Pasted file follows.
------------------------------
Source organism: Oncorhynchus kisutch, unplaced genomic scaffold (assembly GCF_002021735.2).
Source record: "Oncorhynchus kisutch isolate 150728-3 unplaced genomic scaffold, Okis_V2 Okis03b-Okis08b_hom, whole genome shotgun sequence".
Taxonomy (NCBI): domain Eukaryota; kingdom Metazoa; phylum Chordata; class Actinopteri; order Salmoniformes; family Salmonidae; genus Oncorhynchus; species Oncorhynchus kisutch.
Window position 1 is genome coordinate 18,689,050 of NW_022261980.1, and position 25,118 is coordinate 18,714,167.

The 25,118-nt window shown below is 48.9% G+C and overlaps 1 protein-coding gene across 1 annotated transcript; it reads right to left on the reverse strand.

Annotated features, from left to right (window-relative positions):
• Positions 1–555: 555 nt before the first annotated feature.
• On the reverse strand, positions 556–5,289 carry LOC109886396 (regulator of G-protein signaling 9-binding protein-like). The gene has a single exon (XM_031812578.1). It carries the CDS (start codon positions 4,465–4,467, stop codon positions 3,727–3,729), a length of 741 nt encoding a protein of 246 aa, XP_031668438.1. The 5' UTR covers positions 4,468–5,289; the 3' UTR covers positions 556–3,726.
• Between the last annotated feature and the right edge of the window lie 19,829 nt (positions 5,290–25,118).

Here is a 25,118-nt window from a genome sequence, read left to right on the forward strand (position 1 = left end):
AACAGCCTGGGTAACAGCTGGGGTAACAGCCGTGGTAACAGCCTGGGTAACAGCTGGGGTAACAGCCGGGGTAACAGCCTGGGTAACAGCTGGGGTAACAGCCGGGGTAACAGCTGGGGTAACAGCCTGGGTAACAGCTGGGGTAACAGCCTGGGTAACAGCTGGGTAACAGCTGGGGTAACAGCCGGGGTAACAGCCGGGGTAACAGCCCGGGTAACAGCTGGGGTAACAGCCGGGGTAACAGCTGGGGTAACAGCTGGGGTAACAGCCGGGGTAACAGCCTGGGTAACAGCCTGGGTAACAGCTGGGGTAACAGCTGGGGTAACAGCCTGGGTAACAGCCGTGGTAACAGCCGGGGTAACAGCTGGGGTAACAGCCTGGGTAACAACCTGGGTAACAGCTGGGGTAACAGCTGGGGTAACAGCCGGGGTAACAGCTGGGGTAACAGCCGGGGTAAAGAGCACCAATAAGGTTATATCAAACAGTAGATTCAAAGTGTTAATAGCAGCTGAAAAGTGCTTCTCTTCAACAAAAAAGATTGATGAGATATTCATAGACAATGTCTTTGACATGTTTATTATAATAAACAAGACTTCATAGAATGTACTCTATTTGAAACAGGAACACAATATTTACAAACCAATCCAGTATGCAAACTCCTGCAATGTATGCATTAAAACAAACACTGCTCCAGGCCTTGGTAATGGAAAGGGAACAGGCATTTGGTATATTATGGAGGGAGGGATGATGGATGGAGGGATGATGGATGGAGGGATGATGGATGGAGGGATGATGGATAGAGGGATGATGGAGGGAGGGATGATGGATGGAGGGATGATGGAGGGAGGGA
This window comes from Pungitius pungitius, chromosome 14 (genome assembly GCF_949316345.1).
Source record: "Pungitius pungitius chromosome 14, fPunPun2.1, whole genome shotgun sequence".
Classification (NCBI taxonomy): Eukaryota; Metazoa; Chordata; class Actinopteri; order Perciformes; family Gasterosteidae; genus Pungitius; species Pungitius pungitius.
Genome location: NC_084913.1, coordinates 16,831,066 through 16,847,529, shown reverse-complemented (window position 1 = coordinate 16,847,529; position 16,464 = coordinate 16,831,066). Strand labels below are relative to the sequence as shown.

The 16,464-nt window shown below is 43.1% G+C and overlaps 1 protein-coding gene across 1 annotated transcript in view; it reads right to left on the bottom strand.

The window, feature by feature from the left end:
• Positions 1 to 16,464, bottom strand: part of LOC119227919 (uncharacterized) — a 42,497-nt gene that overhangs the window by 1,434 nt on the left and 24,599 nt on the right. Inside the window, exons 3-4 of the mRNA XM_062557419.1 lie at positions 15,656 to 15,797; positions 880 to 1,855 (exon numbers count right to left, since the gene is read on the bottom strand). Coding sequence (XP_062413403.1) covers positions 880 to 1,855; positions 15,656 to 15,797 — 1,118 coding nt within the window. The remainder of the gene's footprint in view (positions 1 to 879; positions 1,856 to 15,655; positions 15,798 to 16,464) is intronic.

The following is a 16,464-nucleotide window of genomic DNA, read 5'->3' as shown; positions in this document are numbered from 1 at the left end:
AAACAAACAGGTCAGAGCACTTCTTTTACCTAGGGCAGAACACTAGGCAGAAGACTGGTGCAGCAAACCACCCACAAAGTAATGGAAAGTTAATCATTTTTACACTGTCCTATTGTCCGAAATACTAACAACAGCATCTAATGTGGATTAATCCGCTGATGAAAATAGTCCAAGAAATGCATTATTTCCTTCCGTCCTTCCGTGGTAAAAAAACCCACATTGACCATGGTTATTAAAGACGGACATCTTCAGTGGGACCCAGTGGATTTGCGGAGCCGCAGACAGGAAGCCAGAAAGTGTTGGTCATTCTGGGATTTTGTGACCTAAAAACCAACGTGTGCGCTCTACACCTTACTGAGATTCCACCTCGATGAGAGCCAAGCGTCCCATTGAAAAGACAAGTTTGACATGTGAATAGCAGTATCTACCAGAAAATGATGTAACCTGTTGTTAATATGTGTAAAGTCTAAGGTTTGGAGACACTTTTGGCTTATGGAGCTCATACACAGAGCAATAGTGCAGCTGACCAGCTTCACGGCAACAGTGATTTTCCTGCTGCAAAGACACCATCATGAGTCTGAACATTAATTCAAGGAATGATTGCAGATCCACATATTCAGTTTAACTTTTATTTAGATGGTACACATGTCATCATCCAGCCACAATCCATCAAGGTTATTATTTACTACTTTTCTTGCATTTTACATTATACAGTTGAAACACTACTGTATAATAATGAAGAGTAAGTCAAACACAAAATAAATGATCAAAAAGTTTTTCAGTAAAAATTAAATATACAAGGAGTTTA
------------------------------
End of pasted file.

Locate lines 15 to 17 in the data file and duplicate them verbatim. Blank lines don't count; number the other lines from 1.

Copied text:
Genome location: NC_084913.1, coordinates 16,831,066 through 16,847,529, shown reverse-complemented (window position 1 = coordinate 16,847,529; position 16,464 = coordinate 16,831,066). Strand labels below are relative to the sequence as shown.

The 16,464-nt window shown below is 43.1% G+C and overlaps 1 protein-coding gene across 1 annotated transcript in view; it reads right to left on the bottom strand.

The window, feature by feature from the left end: